|Fire damaged buildings||Historic Pubs|
Days for Archaeological Sites.
Ever wondered how dowsing works?
I learnt to dowse when I was working as an archaeological site supervisor at Cressing Temple in Essex in 1994. I started out by helping local dowser Colin Peal to record his findings by providing maps and plans and doing the occasional bit of surveying.
Gradually my interest increased until I realised that we could prove him right or wrong in his findings when we undertook our Archaeological Field Schools. I wrote my thesis for the Post-grad in Field Archaeology in 1999 and finally published it on the web in 2005.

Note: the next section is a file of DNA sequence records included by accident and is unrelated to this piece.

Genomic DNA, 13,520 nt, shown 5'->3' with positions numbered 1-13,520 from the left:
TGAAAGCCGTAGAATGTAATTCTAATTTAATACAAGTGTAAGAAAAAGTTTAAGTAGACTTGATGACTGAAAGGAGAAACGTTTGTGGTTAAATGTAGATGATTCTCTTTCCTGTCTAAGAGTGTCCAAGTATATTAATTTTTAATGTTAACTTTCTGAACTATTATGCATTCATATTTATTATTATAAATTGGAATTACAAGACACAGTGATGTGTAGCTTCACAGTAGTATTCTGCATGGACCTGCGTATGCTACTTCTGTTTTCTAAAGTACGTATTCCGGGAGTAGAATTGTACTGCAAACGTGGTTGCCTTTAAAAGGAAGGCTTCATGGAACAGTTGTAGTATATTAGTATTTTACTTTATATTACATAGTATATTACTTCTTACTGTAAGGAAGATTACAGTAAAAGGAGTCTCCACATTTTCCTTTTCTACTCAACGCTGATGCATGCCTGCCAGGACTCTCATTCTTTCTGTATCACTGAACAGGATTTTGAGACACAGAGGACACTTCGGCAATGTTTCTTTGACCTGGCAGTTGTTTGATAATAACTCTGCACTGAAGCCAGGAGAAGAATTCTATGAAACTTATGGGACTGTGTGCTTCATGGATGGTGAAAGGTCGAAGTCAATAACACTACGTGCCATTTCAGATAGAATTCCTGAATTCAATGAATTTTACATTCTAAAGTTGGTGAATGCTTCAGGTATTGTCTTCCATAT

As part of the study I undertook a public dowsing day and 68 participants were taught to dowse with rods. The interest was great enough to repeat the exercise every year usually on the last Sunday in July. In 2006 and 2007 I showed over 100 people how to dowse water mains, cables, buried paths, cellars, ancient buildings and drains.
Now I run small Dowsing Day events for local attractions and charities. If you are interested in being amazed at your own innate talents please e-mail me to organise an event at your location.
Dowsing is now a recognised archaeological practice and can be used to trace features both before , during and after excavation. It is especially useful for following features out of the sections.
Telephone 0794 2010703.